NSA collected 534 million call records in 2017, nearly three times more than 2016: Report

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The NSA collected nearly three times as many call records in 2017 than in the prior year. (Saul Loeb/AFP/Getty Images)

The National Security Agency nearly tripled its collection of phone records between 2016 and 2017, according to a new report.

In its newly released Statistical Transparency Report for 2017, the Office of the Director of National Intelligence divulged that the NSA collected 534,396,285 call detail records in its repositories, up from 151,230,968 in 2016.

Collection of phone records is not tantamount to wiretapping, the report pointed out. A call detail record includes only information like a phone number, calling card number, the time of day a call was made and the duration of a call.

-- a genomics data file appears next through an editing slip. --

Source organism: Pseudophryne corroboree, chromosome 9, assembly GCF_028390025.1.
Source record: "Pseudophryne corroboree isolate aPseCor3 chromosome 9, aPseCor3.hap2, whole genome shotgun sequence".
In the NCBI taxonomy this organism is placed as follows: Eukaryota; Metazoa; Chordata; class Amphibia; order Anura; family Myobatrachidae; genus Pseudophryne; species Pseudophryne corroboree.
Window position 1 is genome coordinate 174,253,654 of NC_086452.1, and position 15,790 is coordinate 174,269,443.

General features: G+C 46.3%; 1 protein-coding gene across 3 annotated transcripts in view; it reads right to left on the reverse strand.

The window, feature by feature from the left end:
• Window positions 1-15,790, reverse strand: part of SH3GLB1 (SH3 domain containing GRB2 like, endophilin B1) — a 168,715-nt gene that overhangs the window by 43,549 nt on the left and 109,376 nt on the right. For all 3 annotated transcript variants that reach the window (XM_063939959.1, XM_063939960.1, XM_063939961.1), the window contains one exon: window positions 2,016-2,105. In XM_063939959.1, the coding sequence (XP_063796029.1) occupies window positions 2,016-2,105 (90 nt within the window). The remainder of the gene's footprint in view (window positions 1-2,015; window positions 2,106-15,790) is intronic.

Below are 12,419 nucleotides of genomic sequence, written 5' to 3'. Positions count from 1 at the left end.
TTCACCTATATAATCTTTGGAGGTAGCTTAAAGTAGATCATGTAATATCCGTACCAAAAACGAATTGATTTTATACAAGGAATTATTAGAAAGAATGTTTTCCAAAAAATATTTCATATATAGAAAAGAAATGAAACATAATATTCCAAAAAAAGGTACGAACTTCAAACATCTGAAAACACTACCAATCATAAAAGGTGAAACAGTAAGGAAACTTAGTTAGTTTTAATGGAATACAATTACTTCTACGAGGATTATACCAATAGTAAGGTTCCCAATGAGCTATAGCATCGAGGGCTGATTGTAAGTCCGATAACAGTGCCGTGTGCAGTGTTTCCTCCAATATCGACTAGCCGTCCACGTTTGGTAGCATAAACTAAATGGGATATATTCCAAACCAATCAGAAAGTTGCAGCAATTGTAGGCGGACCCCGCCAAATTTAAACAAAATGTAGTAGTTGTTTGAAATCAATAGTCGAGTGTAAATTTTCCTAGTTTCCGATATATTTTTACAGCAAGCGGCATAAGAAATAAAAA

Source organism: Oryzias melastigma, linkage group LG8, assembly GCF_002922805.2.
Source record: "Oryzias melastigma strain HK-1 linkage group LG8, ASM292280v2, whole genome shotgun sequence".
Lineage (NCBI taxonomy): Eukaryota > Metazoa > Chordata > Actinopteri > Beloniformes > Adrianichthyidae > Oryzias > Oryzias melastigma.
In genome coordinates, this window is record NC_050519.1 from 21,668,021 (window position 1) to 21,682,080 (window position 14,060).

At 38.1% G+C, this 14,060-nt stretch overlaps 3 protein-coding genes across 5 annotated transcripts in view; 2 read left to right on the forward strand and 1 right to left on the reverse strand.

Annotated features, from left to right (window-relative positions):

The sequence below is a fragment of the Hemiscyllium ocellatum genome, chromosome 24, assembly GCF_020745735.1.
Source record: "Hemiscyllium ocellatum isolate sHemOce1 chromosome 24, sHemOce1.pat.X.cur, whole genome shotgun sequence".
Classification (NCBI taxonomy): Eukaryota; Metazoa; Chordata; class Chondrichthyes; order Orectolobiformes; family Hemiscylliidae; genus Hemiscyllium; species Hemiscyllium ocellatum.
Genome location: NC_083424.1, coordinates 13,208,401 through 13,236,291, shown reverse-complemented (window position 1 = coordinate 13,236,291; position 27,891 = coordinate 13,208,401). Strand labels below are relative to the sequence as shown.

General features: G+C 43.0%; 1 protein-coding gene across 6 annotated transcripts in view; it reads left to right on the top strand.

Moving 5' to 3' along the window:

"[Call detail records] provided to the government do not include the content of any communication, the name, address, or financial information of a subscriber or customer, or cell site location or global positioning system information," the report explained.

Additionally, the report warned that the 534,396,285 statistic is at least partially inflated because the government is unable to parse out duplicate records that they received about the same call from different providers, for example. The figure also includes foreign numbers in addition to domestic ones.

"Conveying that context clearly and understandably is a difficult challenge, given how complicated these authorities are. Each year, we try to find ways to improve clarity, and to lean forward in providing information that will give meaning to these numbers," Alex Joel, head of the Office of the Director of National Intelligence's Office of Civil Liberties, Privacy, and Transparency, said in a news release.

Despite the 2017 spike, the collection of phone records is down substantially since 2013, when classified documents leaked by contractor Edward Snowden exposed the breadth of the NSA's surveillance programs.
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